SN  I read this book as a love story on almost every level. In what ways do you see this book as a love story? 

IM I think it’s many love stories. Obviously, it’s the love story of Maggie and Lucia, which is sort of the most obvious one, the one that we open on, and the one that I wanted really strongly to keep throughout the book. There was some talk about another plot line where something happens with Lucia that’s bad, but I was like, nope. Not happening. They are good. They have a good time together. I mean, they have miscommunications, and Maggie’s a bit uncertain about what a good relationship is supposed to feel like or be like or look like. But they are good.

It’s also Maggie’s parents love story. I think it’s also a love story between millennial queers and elder queers a little bit. It’s a love story between a woman and her mom, really. Theirs is a harsh love story, but it still feels like one, for all its flaws. I cried buckets when I watched Lady Bird. When I got out of it, I just called my mom, and I started crying on the phone to her, and told her how much I loved her, you know?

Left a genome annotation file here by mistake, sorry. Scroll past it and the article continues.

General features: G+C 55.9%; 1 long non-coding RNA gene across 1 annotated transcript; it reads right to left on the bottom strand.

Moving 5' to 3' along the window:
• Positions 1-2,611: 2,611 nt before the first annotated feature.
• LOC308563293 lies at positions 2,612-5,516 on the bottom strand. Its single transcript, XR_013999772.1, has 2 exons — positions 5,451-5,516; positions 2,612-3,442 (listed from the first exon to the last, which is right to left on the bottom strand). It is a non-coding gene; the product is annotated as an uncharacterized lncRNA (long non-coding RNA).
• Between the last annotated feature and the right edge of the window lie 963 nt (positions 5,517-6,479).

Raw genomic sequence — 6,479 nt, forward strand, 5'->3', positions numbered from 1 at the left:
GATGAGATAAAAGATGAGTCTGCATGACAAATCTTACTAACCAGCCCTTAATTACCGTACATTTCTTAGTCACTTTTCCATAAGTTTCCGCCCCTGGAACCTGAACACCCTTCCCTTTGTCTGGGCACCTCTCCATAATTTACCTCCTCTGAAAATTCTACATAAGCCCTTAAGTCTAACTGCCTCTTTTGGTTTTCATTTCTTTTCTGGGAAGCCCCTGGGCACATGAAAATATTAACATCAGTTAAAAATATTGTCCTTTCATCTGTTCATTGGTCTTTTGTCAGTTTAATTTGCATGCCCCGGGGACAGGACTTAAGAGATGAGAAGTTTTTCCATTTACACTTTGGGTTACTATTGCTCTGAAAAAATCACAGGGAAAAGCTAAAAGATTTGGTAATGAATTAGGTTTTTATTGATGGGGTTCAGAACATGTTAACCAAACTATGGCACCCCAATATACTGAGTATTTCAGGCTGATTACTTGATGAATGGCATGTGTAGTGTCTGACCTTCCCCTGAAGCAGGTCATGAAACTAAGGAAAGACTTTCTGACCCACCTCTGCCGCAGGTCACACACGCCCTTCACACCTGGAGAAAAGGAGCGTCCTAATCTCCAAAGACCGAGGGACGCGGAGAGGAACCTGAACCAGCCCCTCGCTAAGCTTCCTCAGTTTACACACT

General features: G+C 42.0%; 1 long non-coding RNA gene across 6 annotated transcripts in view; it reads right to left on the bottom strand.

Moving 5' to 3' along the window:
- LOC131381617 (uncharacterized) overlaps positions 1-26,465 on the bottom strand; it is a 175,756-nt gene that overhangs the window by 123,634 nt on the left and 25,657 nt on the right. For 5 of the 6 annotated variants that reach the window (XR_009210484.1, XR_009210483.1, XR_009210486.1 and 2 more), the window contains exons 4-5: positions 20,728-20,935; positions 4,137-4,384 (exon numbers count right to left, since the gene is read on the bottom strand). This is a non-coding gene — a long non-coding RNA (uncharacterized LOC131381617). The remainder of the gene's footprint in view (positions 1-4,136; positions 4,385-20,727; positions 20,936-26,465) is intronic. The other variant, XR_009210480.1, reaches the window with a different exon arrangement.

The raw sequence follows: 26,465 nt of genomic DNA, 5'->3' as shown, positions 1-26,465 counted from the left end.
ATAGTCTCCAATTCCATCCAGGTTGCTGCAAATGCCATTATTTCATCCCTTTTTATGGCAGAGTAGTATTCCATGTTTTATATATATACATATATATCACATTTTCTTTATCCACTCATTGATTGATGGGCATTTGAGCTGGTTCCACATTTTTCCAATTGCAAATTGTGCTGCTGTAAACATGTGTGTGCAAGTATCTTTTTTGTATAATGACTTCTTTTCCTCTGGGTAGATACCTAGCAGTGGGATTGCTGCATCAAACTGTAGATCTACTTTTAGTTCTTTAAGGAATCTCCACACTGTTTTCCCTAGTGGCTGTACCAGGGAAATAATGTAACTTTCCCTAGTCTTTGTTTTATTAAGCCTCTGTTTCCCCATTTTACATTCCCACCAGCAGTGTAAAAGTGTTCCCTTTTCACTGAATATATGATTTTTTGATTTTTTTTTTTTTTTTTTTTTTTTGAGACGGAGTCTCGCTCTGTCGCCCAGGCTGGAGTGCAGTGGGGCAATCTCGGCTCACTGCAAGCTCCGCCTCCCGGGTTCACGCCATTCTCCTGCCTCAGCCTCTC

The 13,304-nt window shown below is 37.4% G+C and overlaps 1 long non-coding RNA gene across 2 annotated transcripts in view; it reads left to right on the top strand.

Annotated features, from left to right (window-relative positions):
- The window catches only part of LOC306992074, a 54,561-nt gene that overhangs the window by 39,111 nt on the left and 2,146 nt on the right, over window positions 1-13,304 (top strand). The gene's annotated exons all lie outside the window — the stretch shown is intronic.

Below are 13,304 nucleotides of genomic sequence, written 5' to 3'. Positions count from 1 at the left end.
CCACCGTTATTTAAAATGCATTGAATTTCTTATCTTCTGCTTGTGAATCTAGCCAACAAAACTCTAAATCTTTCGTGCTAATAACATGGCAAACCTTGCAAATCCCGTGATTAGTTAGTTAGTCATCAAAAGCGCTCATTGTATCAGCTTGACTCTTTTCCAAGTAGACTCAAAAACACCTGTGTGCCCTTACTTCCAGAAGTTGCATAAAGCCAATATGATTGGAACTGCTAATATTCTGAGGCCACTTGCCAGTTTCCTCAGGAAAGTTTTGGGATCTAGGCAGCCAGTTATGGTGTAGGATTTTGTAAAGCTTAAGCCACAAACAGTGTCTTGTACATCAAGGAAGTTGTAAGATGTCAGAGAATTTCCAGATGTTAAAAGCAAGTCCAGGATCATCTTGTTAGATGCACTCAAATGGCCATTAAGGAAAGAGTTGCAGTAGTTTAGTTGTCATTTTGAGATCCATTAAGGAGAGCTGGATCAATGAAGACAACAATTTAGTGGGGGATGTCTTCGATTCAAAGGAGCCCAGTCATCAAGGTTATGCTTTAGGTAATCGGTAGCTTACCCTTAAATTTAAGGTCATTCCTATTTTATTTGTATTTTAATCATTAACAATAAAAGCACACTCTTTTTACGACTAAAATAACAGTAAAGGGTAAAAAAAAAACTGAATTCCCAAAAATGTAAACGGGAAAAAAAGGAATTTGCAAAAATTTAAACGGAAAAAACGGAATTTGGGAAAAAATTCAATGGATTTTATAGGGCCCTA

SN What other books or authors are you reading right now that you’re excited about?

IM Those are two questions to me, just because I’m currently reading some things that are totally not things I’m necessarily excited about, in terms of how they’re written or what they’re doing. But I’m currently reading the book Captured!: The Betty and Barney Hill UFO Experience, by Kathleen Marden and Stanton Friedman, which I think is self-published. I have a lot of issues with how it’s written and what it’s doing, but it’s fun for other reasons. It’s sort of for research. I’m also reading for school currently, Shadow Distance, which is a collection of Gerald Vizenor’s writing. I’m getting to know his weird haiku and also his postmodern stuff.

In terms of contemporary things that I’m reading or excited about, I am about to get started on Zaina Arafat’s You Exist Too Much. I’m very excited about that. I’m reading In Praise of Paths, by a Norwegian author named Torbjørn Ekelund, for a review. I am very excited to finally get to Emma Copley Eisenberg’s The Third Rainbow Girl, which has been waiting for me for a while. And I finished Yaa Gyaisi’s Transcendent Kingdom, which I love.

All My Mother’s Lovers is available for purchase here.

Sarah Neilson is a freelance writer and book critic whose work appears in Seattle Times, Washington Post, Electric Literature, LARB, LitHub, BuzzFeed, The Believer, and Bookforum among other outlets. She can be found on Twitter @sarahmariewrote, Instagram @readrunsea, and on her website,